We started talking about this as a group, processing it, and brainstorming ways to manage the stress of the move. My first instinct was to think of ways to protect my kids from my anxiety, anger, and stress - all of which are inevitable in an international move. I suspect the same was true of the other moms in the group, because they too were discussing ways of keeping those emotions private. But then a light bulb flicked on in my brain, and I realized that the answer, at least for me, wasn't to hide my stress, but to (duh) actually manage it better. So I promised myself that I would carve out time for self-care, find a babysitter when we arrived, and accept offers of kid-free time when they came.
I've done pretty well with those goals! I've swapped babysitting days with one friend and made time for myself when Josh is not working. But I let the babysitter idea slide for way too long - until last week, when another friend gave me the name of a British teenager who watches a bunch of expat kids. I had her come for a couple hours one afternoon this week, then immediately booked her for Friday night. Josh and I had been out for a late dinner once already in France, thanks to a very kind friend, but this was our first time letting someone else put the kids to bed. Freedom!
We started off by walking downtown from our apartment and stopping in to this great restaurant, Le Kitchen, to make a reservation for later. Then we had a beer in Place de la Victoire, right next to the beautiful black cathedral. Smelling smoke and drinking Affligem and La Chouffe, we watched as a woman coaxed and dragged her tiny French bulldog puppy from their front door across the plaza. This little guy was brindle colored, with one ear sticking straight up and the other flopped over - just about the cutest thing I'd ever seen. I started to relax.
After we finished our drinks and some passable chicken wings, we walked back toward Place de Jaude, the center of town. This was the sight that greeted us.
Then we arrived at Le Kitchen and started reading this menu. Three courses for 19 or 25 Euro, depending on your tastes - can you make out the choices?
|Entrèes are appetizers here, and Plat means main course. Dessert is the same. :)|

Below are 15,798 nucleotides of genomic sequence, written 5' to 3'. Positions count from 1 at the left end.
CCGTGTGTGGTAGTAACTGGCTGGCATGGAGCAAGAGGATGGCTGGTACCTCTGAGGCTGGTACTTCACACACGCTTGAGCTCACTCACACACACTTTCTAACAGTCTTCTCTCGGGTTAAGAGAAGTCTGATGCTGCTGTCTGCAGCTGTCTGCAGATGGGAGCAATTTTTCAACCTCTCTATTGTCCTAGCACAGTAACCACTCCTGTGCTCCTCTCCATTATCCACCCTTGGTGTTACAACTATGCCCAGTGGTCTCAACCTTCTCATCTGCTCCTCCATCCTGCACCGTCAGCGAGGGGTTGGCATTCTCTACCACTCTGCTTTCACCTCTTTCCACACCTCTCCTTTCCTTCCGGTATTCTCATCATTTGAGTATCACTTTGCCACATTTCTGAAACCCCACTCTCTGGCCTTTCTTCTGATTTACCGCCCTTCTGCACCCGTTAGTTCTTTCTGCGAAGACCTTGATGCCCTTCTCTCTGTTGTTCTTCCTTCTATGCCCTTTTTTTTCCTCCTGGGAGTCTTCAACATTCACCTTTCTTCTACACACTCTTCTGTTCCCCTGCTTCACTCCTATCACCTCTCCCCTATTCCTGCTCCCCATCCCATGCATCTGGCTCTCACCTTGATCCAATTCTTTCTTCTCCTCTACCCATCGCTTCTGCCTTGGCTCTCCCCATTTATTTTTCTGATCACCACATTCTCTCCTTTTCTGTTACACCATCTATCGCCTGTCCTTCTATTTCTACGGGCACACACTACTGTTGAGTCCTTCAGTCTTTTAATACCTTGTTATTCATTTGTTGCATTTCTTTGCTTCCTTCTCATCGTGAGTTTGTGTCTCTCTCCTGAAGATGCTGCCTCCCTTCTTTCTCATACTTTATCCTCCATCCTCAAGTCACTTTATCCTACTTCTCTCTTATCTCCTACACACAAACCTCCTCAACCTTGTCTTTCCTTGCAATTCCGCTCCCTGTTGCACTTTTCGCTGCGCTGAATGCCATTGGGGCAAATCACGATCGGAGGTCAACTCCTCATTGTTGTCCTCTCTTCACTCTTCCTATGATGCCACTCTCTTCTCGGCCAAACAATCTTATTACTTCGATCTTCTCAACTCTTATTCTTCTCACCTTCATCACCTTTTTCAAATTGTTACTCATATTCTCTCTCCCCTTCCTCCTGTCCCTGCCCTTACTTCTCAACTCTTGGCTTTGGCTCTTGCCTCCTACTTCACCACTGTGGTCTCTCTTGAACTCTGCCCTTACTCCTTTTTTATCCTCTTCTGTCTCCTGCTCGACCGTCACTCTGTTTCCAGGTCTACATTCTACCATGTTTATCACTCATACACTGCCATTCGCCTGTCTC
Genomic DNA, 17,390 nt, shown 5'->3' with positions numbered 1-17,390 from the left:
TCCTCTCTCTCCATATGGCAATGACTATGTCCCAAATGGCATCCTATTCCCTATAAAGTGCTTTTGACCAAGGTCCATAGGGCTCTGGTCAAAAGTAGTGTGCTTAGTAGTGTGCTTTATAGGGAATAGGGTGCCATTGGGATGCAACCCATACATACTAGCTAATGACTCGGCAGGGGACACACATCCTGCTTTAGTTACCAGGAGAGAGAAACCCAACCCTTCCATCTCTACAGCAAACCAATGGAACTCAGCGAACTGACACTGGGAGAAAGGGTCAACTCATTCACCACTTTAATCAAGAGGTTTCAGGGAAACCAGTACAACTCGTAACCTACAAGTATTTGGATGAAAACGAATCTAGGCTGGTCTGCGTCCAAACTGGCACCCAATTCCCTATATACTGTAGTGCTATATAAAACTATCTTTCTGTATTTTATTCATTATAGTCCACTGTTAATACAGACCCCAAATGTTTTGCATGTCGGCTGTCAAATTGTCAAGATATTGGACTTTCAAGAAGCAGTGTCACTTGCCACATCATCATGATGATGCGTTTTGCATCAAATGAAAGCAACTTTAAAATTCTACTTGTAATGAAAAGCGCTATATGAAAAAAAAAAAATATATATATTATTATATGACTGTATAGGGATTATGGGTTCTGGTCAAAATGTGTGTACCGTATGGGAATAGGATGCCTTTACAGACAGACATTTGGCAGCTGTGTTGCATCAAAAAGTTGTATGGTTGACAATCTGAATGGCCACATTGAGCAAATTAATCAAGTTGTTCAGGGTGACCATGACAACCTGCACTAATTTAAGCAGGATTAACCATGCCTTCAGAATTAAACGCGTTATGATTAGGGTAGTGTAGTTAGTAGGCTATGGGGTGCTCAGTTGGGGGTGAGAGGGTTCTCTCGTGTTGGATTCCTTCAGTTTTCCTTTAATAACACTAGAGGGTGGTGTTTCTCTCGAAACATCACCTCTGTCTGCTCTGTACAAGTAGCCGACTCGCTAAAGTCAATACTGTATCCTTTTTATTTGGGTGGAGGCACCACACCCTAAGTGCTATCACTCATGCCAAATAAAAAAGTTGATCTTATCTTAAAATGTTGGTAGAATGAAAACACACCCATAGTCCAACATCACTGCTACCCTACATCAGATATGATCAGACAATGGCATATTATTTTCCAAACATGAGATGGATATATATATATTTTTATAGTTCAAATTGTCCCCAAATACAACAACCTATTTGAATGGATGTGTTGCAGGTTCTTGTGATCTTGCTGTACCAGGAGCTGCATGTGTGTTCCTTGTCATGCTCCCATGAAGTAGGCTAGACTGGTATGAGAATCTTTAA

Next were the plats.
I chose something a bit lighter - "filet de saumon rôti, bouillon coco citronelle." A roasted filet of salmon served in coconut citrus broth (and foam!), with delicious rice pilaf of some kind and zucchini (courgette), cut into a beautiful oval-ish shape that probably has a fancy French name I don't know yet. The skin on the fish was so crispy the next table turned to look when I cut it with my fork. The broth was so delicious I could've had a bowl of it by itself. I was in heaven.
Naturally, we had wine - La Vieille Ferme, or the old farm. It was delicious and cheap and offered by the glass, carafe, or bottle. So tasty I took a picture so we'd remember to buy some for home.
Speaking of wine, I secretly took a picture of the couple at the next table! It's tempting for Americans to think of all French food as super fancy, expensive, and superior. But a three course meal for 25 Euros is pretty darn affordable, and when this couple to my right ordered white wine, the server brought ice water to keep it cold. A clear plastic bag of ice water. See it, to the right of their wine glasses? Super fancy!
Finally around ten o'clock we arrived back home, where Caitlin the babysitter told me that they'd played Monopoly, read a chapter of Harry Potter, and had a grand time. Both kids were sleeping so soundly that they didn't stir when I kissed their foreheads. And both Josh and I felt some of the stress of this enormous change melt off of our shoulders.